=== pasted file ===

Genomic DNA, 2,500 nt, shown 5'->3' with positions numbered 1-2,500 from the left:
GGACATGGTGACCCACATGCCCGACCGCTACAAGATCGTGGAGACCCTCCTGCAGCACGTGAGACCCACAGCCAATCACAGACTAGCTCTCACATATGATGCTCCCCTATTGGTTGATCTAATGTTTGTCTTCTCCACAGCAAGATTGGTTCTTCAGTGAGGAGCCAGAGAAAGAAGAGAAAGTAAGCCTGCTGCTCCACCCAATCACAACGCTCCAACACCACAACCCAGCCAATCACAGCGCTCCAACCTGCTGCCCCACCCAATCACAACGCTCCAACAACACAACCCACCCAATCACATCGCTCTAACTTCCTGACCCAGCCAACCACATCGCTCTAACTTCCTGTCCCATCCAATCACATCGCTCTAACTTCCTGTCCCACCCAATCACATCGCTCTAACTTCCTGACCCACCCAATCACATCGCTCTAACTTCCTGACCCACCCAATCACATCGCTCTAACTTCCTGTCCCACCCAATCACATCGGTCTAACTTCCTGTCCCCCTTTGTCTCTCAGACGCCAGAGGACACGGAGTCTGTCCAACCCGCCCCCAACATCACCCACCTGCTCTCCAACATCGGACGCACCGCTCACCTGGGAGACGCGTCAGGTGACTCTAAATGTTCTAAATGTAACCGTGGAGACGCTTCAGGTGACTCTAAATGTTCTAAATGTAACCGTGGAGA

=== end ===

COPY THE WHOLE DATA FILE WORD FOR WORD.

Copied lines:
Genomic DNA, 2,500 nt, shown 5'->3' with positions numbered 1-2,500 from the left:
GGACATGGTGACCCACATGCCCGACCGCTACAAGATCGTGGAGACCCTCCTGCAGCACGTGAGACCCACAGCCAATCACAGACTAGCTCTCACATATGATGCTCCCCTATTGGTTGATCTAATGTTTGTCTTCTCCACAGCAAGATTGGTTCTTCAGTGAGGAGCCAGAGAAAGAAGAGAAAGTAAGCCTGCTGCTCCACCCAATCACAACGCTCCAACACCACAACCCAGCCAATCACAGCGCTCCAACCTGCTGCCCCACCCAATCACAACGCTCCAACAACACAACCCACCCAATCACATCGCTCTAACTTCCTGACCCAGCCAACCACATCGCTCTAACTTCCTGTCCCATCCAATCACATCGCTCTAACTTCCTGTCCCACCCAATCACATCGCTCTAACTTCCTGACCCACCCAATCACATCGCTCTAACTTCCTGACCCACCCAATCACATCGCTCTAACTTCCTGTCCCACCCAATCACATCGGTCTAACTTCCTGTCCCCCTTTGTCTCTCAGACGCCAGAGGACACGGAGTCTGTCCAACCCGCCCCCAACATCACCCACCTGCTCTCCAACATCGGACGCACCGCTCACCTGGGAGACGCGTCAGGTGACTCTAAATGTTCTAAATGTAACCGTGGAGACGCTTCAGGTGACTCTAAATGTTCTAAATGTAACCGTGGAGA